Zoroastrianism's scriptures are the Avesta or the Zend Avesta [Pahlavi avesta=law, zend=commentary]. The Avesta consists of fragmentary and much-corrupted texts; it is written in old Iranian, a language similar to Vedic Sanskrit. The major sections of the Avesta are four—the Yasna, a liturgical work that includes the Gathas (
songs), probably the oldest part of the Avesta and perhaps in part written by Zoroaster himself; the Vispered, a supplement to the Yasna; the Yashts, hymns of praise, including the Khurda (
little) Avesta; and the Videvdat, a detailed code of ritual purification, often erroneously called the Vendidad. Other sources of information on Zoroastrianism are Achaemenid inscriptions, the writings of Herodotus, Strabo, and Plutarch, and the commentaries on the Avesta written (6th cent. AD) in Pahlavi, a Persian dialect used as a priestly language, under the Sassanids.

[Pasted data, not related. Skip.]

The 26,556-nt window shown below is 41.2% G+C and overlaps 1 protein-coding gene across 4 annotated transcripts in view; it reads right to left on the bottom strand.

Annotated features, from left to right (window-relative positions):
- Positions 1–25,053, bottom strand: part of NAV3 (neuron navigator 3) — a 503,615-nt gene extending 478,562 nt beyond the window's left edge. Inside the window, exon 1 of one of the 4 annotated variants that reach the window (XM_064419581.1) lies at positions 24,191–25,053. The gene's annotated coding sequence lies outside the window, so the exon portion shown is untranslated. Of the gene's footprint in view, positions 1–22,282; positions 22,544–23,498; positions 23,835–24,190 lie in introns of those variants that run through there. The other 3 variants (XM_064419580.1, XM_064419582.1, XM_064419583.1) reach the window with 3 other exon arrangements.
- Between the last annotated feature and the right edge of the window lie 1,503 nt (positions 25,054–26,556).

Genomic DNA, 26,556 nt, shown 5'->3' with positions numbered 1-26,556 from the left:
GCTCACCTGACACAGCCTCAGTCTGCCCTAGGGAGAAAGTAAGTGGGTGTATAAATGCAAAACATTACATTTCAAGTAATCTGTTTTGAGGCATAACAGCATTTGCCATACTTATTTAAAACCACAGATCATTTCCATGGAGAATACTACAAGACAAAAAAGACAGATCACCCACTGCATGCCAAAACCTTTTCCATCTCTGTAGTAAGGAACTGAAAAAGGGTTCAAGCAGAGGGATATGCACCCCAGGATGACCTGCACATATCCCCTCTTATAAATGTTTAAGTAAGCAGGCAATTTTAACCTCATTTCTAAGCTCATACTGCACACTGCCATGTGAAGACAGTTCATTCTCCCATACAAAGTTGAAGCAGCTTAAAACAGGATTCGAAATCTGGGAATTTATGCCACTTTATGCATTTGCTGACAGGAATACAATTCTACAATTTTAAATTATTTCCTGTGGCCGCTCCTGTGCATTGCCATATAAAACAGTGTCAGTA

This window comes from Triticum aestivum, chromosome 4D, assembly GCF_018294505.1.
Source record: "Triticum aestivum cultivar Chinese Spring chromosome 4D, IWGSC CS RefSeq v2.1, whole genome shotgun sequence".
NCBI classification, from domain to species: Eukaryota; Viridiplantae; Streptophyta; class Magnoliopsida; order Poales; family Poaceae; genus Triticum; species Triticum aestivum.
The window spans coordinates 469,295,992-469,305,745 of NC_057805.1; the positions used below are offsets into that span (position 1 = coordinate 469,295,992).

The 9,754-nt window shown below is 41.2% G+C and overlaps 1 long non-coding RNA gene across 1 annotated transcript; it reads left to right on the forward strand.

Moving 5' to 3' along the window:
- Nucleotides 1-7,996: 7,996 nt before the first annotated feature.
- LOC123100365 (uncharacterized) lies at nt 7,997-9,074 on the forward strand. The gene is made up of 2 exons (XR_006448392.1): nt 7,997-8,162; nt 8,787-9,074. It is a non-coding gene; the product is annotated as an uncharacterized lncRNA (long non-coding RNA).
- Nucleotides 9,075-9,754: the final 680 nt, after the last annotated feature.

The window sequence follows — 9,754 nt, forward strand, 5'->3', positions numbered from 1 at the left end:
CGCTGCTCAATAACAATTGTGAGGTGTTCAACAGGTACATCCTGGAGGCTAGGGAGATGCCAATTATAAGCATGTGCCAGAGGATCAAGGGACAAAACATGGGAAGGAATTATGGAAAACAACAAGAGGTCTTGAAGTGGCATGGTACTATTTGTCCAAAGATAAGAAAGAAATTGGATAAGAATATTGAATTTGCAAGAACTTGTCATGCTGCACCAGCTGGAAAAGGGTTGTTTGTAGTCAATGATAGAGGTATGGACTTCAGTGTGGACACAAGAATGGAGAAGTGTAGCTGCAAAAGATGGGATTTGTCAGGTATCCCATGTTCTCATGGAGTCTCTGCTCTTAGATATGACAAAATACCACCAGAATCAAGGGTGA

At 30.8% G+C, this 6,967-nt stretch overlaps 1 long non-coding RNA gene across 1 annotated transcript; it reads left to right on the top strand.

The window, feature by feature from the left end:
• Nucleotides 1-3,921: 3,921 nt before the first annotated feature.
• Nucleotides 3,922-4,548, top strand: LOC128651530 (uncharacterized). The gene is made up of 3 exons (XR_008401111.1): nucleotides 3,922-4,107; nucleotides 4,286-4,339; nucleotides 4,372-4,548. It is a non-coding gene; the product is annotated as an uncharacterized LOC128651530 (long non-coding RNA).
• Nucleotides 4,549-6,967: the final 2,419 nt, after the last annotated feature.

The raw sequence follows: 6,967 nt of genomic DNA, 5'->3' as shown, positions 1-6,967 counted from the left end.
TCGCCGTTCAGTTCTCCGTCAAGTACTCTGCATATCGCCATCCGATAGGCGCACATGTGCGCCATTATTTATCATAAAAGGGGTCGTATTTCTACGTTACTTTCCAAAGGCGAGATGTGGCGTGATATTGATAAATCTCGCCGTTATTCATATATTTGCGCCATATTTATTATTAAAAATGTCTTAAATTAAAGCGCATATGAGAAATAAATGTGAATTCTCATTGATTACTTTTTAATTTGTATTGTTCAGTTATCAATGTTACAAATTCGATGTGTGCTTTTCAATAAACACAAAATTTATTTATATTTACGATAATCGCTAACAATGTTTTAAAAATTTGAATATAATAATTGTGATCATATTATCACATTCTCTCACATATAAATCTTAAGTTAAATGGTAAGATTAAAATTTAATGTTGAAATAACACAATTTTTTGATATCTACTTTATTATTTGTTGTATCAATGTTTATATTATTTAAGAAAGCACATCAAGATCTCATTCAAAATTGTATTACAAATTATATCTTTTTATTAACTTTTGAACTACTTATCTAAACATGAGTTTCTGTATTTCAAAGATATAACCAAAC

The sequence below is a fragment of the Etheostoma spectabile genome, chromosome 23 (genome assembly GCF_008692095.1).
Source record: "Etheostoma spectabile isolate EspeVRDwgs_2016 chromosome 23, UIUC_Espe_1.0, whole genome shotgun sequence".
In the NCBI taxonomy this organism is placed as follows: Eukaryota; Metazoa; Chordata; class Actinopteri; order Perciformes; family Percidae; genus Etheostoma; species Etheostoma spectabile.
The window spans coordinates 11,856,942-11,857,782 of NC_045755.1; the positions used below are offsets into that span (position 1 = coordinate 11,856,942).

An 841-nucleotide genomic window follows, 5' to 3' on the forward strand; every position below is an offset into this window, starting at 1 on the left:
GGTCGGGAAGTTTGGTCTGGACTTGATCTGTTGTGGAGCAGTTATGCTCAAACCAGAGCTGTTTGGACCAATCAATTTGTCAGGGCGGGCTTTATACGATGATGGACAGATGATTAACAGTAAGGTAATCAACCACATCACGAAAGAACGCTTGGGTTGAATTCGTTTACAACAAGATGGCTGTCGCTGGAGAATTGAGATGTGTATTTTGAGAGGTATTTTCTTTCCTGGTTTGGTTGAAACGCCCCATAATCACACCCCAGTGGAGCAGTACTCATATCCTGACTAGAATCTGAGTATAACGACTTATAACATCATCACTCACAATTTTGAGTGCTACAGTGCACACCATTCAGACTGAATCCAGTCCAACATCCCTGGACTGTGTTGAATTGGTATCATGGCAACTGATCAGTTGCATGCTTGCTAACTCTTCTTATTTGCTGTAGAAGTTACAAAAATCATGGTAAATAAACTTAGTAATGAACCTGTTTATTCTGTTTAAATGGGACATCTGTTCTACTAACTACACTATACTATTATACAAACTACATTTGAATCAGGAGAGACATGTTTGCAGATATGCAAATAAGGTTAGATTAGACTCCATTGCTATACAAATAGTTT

The Columbia Electronic Encyclopedia, 6th ed. Copyright © 2012, Columbia University Press. All rights reserved.
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